Breakthrough on battery life?

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New research might have discovered engineering that could significantly increase the efficiency of the batteries we use.

This is where Mya Le Thai’s magic gel comes in. Typically, a Lithium Ion battery can go through between 5000 and 7000 recharge cycles before it dies and will also gradually lose its energy storage capacity over time. When researchers applied Thai’s plexiglass-like gel to gold nanowires in a manganese dioxiode shell, it increased that number to over 200,000 and the battery didn’t lose any of its power or storage capacity over a period of three months.


  • Orion314

    Right….Been hearing that story for the last 50 yrs.. Park it next to flying cars. SST. Rosie the Robot, Tube Travel, Moon Bases, Food synthesizers , jet packs, anti grav , free energy , et al…

  • Orion314

    And , of course , fusion power

  • mpthompson

    As the article says: It will most probably be quite some time before we see this discovery in commercial action, though.

    Gotta go with Orion314 on this, I’ll only believe it when I see it in an actual battery I can purchase. I’ve seen far too many articles like this over the last 40 years. Batteries have indeed gotten better since the 70’s, but it’s been a long slow process compared with other technologies.

  • Gealon

    I will stick with either Nickel Iron or Lithium Iron Phosphate batteries for my big projects. Trendy new technologies always have problems in the beginning. Case in point, when NiMH batteries became easily available I bought a few since they had roughly twice the storage capacity of my NiCad. Every single one of them died within a year of purchase and the Nicads, to this day (~15 years) still work. Even today, I buy NIMH’s for some projects but the cell failure rate it astounding.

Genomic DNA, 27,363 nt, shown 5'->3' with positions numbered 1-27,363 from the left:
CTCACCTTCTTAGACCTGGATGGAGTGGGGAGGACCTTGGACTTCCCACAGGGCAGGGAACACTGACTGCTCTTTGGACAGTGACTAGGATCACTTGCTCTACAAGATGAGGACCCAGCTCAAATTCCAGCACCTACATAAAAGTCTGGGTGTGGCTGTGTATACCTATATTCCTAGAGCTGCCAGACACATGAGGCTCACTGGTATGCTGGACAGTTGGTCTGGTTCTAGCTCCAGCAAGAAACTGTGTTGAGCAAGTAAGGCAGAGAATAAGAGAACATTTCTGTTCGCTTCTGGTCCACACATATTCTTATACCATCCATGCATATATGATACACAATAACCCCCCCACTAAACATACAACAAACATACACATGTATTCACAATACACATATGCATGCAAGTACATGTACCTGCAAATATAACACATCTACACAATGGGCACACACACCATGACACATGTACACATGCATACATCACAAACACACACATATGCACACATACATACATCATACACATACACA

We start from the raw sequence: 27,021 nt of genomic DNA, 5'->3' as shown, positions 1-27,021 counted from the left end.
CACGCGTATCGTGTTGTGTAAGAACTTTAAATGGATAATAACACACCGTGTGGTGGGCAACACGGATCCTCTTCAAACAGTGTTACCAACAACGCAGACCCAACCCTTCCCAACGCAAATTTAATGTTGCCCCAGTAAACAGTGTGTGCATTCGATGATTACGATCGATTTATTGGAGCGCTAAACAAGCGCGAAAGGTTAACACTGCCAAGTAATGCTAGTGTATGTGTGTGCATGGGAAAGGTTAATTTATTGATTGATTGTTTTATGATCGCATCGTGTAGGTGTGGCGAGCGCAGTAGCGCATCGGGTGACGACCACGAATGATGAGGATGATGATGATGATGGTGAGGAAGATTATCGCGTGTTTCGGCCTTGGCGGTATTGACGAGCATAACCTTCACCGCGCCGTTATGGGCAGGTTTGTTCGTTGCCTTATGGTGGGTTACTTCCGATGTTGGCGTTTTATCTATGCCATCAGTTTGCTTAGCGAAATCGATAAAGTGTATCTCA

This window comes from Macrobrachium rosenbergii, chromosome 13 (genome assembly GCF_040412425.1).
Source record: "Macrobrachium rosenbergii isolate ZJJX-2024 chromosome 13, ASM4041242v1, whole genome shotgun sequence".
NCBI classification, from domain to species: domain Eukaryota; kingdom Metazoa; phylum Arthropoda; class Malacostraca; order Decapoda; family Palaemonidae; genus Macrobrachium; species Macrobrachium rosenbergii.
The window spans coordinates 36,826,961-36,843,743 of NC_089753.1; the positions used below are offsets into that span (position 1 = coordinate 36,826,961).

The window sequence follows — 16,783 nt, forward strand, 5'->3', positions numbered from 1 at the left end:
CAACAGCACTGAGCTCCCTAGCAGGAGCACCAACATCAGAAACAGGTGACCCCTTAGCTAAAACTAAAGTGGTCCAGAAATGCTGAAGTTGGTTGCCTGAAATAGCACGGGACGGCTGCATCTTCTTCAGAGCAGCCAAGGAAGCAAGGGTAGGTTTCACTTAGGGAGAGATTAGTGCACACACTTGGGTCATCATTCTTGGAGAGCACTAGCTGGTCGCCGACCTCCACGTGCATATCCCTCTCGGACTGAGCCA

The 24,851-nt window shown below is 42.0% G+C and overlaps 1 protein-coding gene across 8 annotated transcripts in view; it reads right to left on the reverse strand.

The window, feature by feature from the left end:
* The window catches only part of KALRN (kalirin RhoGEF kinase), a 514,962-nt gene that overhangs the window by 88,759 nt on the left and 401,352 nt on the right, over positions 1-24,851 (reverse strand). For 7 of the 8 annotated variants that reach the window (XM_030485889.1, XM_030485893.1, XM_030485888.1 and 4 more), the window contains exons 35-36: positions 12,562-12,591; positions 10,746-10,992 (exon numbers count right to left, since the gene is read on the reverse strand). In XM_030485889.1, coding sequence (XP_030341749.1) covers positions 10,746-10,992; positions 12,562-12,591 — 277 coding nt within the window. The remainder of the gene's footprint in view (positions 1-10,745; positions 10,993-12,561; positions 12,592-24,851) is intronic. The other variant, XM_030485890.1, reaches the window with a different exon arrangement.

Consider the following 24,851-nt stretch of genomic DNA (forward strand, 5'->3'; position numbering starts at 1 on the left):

Nickel Iron on the other hand is a very old technology and has a superb cycle life when properly maintained, some have lasted 70 years. Seventy Years. Granted they are large and heavy, with about three times the capacity of a lead acid battery for their mass, putting them below NiCads in terms of energy density, but their longevity and robust construction make them a much better investment for stationary projects or even electric vehicles.

    Lithium Iron Phosphate (LiFe), like it’s Lithium Ion brothers has a very high energy density. While LiFe’s have somewhat less of a storage capacity then then Lithium Ion or Lithium Polymer, their best selling point is that unlike either of these two popular chemistries, LiFe’s don’t explode when shorted, punctured or heated, making them ideal for high current applications. I frankly find it mystifying why Mr. Musk isn’t looking into this technology, especially considering those unsightly garage fires.

    Anyway, enough sounding like a battery commercial. Just wanted to share my insights into the technology and express a healthy skepticism about this “Magic goo.” My skepticism is not that it works or not, I’m sure that it does, likely because the goo is increasing the surface area within the battery. My skepticism is aimed rather at whether this technology will be embraced. The battery companies already have a product that makes them a lot of money, they aren’t going to invest in something new unless they can make more money then it would cost to retool.

  • pzatchok

    The magic word in this new tech is Nano.

    As far as I know we have no way of manufacturing anything Nana on an industrial scale.

  • CouvMan

    Efficiency? I think you mean affordability

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